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Weir: Is cohousing the wave of the future?

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Bob Weir and Ty Albright (Photo and video by Netsky Rodriguez)
Bob Weir and Ty Albright (Photo and video by Netsky Rodriguez)

The following information comes from Ty Albright, a career commercial real estate project manager who provides project management services for various real estate developments and assists with the formation of cohousing groups. In the video below, Mr. Albright answers some questions about those groups.

“Imagine that you live in a place where you know all your neighbors and they all look out for you. You often encounter a friend as you walk to or from your car. You are invited, daily, to join others for a meal or a fun visit. When you go on vacation everyone watches your house and it’s easy to find someone to water the plants or feed the cat. When you need a little extra help, you have friends and neighbors ready to pitch in. You have community support that enables elders to age-in-place and prolong the amount of time they can live at home. Children grow up free range with next door playmates and a safe place to roam.

“It’s called cohousing, also known as an intentional community. It is a small neighborhood where everyone who lives there agrees to be a good neighbor. You know your neighbors and you all agree to look out for each other. Design and Community make cohousing neighborhoods different from typical tract home developments. Almost all homes today are designed around the automobile. You pull into and out of your garage and rarely see your neighbor. People in today’s society do not know their neighbor and have little social interaction. Most homes have empty guest rooms and a garage full of equipment that rarely gets used. Living in a big cluttered house in isolation is expensive, unhealthy and a lot of work.

“Cohousing is designed so you have maximum opportunity to interact with your neighbors. Homes with front porches face each other and are grouped around common areas. You can see what is going on from your front window and you cross paths with neighbors as you walk to and from common shared amenities or parking. This type of design encourages community living with social gatherings and activities where you get to know your neighbor. Your home is private with a full kitchen and features similar to any other typical home. If you want solitude, your home is your private domain. If you want community, step outside. Participation is not mandatory; your level of community involvement is up to you.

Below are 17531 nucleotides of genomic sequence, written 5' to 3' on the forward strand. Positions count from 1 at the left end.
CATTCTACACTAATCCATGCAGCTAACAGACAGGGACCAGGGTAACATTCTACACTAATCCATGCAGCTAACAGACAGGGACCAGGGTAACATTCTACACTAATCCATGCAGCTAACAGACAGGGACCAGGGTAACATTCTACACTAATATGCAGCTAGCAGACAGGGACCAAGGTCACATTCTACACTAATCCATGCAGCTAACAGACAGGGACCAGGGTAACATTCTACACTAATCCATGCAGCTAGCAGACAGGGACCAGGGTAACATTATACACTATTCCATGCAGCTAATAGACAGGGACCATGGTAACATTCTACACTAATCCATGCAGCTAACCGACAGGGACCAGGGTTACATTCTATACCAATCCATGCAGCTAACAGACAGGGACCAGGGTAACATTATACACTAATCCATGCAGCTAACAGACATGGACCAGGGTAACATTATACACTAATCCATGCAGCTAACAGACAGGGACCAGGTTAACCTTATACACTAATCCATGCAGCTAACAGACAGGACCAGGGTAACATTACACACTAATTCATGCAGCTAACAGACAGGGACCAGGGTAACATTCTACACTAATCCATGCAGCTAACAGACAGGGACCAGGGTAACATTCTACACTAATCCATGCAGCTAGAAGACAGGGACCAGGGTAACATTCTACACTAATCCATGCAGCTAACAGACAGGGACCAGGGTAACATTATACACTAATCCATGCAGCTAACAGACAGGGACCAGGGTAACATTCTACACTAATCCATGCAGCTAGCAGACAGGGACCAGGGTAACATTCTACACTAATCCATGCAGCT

“Cohousing involves shared resources. There is a common house, which has a kitchen where group meals can be prepared, storage sheds with equipment like step ladders and garden tools that you use when needed, but don’t have to store. Because of access to shared amenities, you can keep a smaller house with less clutter, less work and less expense. The people who live in community decide how to operate and manage themselves. There are no managers or rules imposed upon you. This is an environment where people have come together who are in agreement to be cooperative and a good neighbor. When there is conflict neighbors work together to resolve issues in a healthy way.”

For more info: www.cohousing.org or www.texascohousing.info

 

Bob Weir is a former NYPD officer, long-time Flower Mound resident and former local newspaper editor.

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